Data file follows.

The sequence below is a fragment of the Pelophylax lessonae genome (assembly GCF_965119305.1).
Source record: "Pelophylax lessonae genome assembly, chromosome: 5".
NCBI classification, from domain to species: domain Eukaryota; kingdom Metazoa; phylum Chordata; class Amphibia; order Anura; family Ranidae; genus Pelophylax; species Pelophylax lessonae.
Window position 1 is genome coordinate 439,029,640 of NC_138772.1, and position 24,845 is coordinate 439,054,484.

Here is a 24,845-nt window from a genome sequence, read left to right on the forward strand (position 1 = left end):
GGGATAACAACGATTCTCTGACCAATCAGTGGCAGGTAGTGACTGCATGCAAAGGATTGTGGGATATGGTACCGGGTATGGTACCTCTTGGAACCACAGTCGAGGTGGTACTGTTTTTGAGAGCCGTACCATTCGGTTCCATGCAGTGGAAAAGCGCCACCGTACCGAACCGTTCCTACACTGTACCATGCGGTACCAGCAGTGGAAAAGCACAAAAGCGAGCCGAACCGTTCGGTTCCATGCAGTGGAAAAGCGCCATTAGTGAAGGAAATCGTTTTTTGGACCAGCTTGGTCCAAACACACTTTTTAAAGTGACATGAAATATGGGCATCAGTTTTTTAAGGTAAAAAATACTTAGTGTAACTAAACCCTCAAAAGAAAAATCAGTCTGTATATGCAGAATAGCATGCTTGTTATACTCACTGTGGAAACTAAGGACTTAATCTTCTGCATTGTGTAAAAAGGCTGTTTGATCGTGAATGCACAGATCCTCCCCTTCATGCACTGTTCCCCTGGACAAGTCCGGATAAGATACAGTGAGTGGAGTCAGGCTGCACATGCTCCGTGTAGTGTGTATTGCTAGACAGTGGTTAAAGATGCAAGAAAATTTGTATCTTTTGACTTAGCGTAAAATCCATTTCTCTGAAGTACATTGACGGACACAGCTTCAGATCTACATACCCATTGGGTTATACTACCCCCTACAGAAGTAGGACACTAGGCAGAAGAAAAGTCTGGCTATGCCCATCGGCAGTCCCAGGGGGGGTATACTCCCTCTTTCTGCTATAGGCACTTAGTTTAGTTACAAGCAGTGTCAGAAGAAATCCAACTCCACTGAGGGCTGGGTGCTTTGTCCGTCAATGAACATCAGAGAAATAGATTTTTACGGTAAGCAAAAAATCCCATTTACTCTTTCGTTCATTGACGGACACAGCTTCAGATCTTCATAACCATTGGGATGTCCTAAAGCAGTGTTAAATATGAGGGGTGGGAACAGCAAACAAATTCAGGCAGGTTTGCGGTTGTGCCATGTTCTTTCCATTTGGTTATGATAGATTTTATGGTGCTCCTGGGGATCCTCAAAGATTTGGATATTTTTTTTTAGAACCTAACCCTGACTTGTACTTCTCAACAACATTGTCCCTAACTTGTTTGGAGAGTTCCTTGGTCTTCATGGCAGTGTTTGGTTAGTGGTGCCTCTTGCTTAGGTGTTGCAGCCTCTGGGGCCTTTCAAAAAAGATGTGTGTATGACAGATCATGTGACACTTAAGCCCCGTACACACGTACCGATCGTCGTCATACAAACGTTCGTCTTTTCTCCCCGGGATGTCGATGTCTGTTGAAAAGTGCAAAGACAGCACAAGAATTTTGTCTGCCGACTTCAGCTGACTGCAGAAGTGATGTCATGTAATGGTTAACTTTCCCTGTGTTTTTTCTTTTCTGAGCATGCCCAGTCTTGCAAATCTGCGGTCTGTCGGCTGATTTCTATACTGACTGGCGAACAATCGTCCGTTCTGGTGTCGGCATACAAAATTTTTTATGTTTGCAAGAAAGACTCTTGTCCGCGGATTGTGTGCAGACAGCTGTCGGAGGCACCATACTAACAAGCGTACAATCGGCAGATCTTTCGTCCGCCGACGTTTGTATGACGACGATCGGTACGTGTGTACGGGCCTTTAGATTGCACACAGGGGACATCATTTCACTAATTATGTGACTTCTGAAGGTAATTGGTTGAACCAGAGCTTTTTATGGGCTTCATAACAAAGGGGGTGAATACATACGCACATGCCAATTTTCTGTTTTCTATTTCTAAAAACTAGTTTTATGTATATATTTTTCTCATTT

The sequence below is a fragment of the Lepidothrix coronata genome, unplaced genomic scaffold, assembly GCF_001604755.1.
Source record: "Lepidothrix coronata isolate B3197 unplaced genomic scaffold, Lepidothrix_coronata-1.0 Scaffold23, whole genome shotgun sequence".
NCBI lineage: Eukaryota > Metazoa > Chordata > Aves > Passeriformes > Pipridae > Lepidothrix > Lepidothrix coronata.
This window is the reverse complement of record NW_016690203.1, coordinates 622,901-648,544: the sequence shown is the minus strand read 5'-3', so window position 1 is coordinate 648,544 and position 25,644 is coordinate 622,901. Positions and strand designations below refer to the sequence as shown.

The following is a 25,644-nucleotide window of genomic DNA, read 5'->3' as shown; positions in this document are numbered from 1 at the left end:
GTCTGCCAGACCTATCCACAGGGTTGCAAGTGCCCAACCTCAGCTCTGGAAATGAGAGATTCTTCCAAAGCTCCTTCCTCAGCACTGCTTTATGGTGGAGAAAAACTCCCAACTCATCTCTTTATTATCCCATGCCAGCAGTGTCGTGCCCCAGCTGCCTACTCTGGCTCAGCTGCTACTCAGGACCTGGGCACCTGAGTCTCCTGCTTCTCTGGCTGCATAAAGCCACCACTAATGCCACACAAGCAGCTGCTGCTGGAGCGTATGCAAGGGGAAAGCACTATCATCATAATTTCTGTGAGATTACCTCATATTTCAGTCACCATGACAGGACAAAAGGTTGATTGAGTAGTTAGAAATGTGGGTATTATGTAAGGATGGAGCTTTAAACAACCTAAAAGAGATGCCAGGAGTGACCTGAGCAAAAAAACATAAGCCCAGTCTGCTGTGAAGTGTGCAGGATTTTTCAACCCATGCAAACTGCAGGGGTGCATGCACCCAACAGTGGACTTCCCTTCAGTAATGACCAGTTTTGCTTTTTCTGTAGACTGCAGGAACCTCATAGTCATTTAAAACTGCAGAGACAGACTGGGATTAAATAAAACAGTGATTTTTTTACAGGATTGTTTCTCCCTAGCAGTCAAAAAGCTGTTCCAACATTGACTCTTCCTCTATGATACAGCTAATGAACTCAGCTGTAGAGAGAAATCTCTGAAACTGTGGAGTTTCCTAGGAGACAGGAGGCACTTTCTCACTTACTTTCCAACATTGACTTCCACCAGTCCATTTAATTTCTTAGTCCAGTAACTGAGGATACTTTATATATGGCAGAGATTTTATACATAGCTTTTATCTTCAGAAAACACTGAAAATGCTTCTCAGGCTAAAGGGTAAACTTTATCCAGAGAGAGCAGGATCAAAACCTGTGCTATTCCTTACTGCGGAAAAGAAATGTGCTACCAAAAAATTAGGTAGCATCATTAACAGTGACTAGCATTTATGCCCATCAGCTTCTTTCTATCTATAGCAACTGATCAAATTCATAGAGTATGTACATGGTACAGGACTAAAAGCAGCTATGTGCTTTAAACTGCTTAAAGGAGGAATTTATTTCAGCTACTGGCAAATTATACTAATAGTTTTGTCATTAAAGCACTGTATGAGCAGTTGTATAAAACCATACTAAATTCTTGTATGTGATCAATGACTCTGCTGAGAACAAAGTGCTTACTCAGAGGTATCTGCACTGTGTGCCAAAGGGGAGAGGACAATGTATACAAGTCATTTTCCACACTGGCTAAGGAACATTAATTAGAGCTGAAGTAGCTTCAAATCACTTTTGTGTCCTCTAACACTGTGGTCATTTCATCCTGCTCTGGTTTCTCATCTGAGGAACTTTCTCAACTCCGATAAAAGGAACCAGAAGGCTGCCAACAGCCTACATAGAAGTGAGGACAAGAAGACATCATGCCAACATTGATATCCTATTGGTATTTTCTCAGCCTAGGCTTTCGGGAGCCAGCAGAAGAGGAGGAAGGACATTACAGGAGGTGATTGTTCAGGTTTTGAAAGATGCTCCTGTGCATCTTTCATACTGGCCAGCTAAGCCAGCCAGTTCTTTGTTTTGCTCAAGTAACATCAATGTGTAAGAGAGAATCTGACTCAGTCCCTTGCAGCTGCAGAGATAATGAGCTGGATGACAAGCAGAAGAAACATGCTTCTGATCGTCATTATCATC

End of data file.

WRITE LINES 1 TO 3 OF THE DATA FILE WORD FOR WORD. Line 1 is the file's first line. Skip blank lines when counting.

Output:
The sequence below is a fragment of the Pelophylax lessonae genome (assembly GCF_965119305.1).
Source record: "Pelophylax lessonae genome assembly, chromosome: 5".
NCBI classification, from domain to species: domain Eukaryota; kingdom Metazoa; phylum Chordata; class Amphibia; order Anura; family Ranidae; genus Pelophylax; species Pelophylax lessonae.